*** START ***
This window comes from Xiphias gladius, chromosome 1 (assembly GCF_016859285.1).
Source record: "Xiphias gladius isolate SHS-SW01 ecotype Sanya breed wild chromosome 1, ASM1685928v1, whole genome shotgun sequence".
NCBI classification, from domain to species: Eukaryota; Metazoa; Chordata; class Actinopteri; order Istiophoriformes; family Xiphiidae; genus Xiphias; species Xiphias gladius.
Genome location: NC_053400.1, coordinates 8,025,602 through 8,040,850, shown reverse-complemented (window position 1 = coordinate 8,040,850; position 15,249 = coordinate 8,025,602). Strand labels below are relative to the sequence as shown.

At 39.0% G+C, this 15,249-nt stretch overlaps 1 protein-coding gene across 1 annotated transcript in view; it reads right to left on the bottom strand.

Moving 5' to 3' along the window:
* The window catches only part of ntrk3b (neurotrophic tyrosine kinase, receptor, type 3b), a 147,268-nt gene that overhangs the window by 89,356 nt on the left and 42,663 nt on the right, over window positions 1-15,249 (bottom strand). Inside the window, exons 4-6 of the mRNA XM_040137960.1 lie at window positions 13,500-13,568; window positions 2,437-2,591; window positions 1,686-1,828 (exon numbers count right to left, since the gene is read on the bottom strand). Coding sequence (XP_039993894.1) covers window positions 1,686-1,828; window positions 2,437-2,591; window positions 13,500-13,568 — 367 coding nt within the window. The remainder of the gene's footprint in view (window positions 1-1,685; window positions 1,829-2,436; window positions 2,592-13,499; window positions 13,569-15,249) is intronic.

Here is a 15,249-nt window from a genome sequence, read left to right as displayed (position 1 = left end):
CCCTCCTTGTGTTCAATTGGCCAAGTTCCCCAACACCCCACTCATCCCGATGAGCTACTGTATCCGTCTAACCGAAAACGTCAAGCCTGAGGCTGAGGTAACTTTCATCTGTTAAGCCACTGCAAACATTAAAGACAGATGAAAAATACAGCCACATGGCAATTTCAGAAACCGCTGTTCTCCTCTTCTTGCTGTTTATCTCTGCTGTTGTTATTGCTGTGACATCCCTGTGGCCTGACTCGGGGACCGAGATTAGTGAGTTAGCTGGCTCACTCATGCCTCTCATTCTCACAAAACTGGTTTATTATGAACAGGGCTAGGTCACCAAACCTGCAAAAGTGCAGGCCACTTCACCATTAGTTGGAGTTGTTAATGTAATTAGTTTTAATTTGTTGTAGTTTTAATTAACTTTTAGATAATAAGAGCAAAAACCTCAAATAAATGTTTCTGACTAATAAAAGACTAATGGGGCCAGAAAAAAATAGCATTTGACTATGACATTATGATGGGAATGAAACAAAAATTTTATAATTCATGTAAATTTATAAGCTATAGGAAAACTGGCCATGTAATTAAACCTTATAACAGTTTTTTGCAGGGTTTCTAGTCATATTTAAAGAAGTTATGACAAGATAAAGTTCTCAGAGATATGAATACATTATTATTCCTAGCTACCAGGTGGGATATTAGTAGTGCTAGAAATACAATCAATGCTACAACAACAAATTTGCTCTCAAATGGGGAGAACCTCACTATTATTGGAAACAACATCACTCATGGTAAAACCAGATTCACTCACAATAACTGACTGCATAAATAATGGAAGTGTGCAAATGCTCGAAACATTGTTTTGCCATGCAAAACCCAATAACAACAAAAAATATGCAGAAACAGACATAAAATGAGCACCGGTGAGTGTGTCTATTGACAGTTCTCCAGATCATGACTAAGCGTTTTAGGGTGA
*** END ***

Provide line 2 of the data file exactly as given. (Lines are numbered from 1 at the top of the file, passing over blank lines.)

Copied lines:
Source record: "Xiphias gladius isolate SHS-SW01 ecotype Sanya breed wild chromosome 1, ASM1685928v1, whole genome shotgun sequence".